René Descartes { Philosophy Index }

Philosophy Index

Philosophy Index

Philosophy Index is a site devoted to the study of philosophy and the philosophers who conduct it. The site contains a number of philosophy texts, brief biographies and introductions to philosophers and explanations on a number of topics. Accredited homeschooling online at Northgate Academy.

Philosophy Index is a work in progress, a growing repository of knowledge. It outlines current philosophical problems and issues, as well as an overview of the history of philosophy. The goal of this site is to present a tool for those learning philosophy either casually or formally, making the concepts of philosophy accessible to anyone interested in researching them. WOLI offers immigration law course online - fully accredited. ACE credits online at EES.

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René Descartes

René Descartes (1596–1650) was a French scientist, philosopher and Roman Catholic of the Enlightenment period who is often considered to be the founder of modern philosophy, breaking away from the ways of the middle ages.

Descartes departs from the philosophy of scholasticism with a concept of universal doubt. He put much faith in the scientific method as a source of knowledge.

Descartes was famous for the idea of "Cogito, ergo sum" (Originally written as "Je pense, donc je suis", both meaning "I think, therefore I am")—meaning that any thinking being rather promptly asserts and proves its own existence, if only to itself. Descartes wanted to reconstruct his own beliefs on a purely rational basis, and began by doubting everything he believed. He arrived at a single piece of knowledge that he could not reasonably doubt, which is "I think, therefore I am", an argument often referred to as "the Cogito".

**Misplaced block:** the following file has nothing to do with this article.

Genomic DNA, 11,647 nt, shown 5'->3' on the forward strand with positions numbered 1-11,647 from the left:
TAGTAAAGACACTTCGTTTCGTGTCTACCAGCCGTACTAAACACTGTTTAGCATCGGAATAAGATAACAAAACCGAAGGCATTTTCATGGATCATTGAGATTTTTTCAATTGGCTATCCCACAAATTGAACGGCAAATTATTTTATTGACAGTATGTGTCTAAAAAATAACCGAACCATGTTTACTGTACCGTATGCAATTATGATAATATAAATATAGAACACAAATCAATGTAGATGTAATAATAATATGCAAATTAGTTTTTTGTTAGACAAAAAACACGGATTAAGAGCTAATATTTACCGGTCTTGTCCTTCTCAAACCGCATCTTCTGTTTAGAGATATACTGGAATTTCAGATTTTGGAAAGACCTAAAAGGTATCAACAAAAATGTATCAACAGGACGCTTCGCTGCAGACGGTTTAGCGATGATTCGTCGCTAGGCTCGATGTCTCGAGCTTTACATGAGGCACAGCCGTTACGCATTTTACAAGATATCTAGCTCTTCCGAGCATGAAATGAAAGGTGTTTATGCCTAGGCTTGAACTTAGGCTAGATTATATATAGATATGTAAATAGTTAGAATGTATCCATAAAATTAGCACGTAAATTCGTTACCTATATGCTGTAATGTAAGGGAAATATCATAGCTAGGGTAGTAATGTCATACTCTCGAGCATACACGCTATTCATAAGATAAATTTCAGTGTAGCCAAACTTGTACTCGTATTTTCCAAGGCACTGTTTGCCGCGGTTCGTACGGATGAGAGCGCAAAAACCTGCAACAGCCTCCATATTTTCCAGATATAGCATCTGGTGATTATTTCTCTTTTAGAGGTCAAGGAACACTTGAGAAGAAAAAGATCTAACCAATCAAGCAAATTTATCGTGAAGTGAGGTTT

In his attempt to rebuild his beliefs, Descartes also sought to prove the existence of God through the idea of God in the mind of a thinking being. He also accepted the ontological proof of God that had been previously described by St. Anselm. Following this assertion, he believes the reality of the physical world as we know it through the conclusion that God would not try to fool the thinkers with illusions.

For Descartes, the physical world and the human mind are completely distinct entities, connected only through God.

Philosophers generally agree that Descartes was fundamentally unable to reconstruct his beliefs in a purely rational manner, and still hold that the Cogito may be the only knowledge that we can hold from reason alone. The response to the perceived failure of Descartes' work has been mixed. Later Enlightenment philosophers, such as Kant sought to hold onto the values of the Enlightenment thinking, chiefly that human beings know things primarily through reason. Other philosophers, particularly David Hume and Thomas Reid, rejected the foundation of Descartes' argument, in favour of the view that certain empirical assumptions are neccessary for knowledge.

Despite the general failure of Descartes' overall goal, his work sparked a great transition in the direction of philosophy and has great influence on philosophical work today. Additionally, René Descartes made several advances in science and mathematics, particularly in geometry and algebra.

Descartes' Works

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Name: René Descartes
Born: March 31, 1596, La Haye en Touraine (now Descartes), France
Died: February 11, 1650, Stockholm